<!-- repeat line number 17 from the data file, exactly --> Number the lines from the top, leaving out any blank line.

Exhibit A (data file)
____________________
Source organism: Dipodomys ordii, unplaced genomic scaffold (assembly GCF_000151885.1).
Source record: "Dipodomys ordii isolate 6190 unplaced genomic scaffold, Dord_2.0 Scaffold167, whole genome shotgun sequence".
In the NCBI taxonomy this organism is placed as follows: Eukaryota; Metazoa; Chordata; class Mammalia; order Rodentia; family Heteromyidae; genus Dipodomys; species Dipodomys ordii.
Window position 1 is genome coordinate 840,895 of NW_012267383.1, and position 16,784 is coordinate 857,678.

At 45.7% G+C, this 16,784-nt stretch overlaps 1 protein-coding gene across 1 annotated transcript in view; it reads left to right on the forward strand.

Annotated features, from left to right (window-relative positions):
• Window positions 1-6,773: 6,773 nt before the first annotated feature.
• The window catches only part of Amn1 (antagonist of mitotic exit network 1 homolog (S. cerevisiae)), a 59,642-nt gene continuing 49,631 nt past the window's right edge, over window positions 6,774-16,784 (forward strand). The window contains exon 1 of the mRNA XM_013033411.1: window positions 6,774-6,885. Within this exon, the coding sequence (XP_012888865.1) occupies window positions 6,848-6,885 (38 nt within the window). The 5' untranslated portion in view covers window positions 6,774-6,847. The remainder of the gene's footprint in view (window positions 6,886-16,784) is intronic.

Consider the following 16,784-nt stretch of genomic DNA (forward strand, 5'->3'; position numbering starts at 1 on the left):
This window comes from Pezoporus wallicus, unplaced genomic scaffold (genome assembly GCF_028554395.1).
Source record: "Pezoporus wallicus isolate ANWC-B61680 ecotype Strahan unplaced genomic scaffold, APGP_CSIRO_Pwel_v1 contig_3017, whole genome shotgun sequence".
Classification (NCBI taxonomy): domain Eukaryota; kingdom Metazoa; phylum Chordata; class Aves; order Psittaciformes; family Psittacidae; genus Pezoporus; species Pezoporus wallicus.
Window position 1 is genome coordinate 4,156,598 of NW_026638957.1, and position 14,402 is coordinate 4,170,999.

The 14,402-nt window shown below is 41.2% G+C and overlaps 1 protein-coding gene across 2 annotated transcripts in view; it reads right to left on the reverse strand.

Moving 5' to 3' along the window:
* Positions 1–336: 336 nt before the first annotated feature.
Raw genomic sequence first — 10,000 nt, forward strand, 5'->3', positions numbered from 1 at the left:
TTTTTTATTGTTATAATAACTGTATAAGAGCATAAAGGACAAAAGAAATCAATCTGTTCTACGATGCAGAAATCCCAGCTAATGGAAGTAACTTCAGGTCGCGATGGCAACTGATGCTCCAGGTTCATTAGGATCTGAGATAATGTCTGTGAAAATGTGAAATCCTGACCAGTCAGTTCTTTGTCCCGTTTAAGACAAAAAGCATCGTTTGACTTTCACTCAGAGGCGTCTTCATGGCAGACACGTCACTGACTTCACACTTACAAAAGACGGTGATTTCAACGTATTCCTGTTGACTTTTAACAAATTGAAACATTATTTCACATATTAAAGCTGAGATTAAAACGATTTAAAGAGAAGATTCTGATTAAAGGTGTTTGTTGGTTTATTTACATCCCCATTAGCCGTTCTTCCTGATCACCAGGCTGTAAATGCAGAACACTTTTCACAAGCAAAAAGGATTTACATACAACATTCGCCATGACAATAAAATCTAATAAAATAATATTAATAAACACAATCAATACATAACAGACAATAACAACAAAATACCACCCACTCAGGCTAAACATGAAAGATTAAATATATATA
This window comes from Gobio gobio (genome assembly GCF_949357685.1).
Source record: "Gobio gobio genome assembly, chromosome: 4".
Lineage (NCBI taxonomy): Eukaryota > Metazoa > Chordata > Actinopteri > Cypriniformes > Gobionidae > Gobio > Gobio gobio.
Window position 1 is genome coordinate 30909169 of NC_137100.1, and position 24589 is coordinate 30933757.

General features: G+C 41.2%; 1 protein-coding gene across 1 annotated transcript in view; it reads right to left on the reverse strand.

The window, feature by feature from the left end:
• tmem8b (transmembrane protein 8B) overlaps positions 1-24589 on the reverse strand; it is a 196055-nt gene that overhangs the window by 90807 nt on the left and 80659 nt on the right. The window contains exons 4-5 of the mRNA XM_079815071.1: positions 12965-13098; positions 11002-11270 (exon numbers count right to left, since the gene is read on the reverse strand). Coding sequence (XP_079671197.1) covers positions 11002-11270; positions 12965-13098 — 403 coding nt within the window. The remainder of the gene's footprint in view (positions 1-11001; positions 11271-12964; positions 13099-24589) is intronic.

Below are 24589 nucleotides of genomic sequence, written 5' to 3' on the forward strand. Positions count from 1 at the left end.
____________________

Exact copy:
Raw genomic sequence first — 10,000 nt, forward strand, 5'->3', positions numbered from 1 at the left: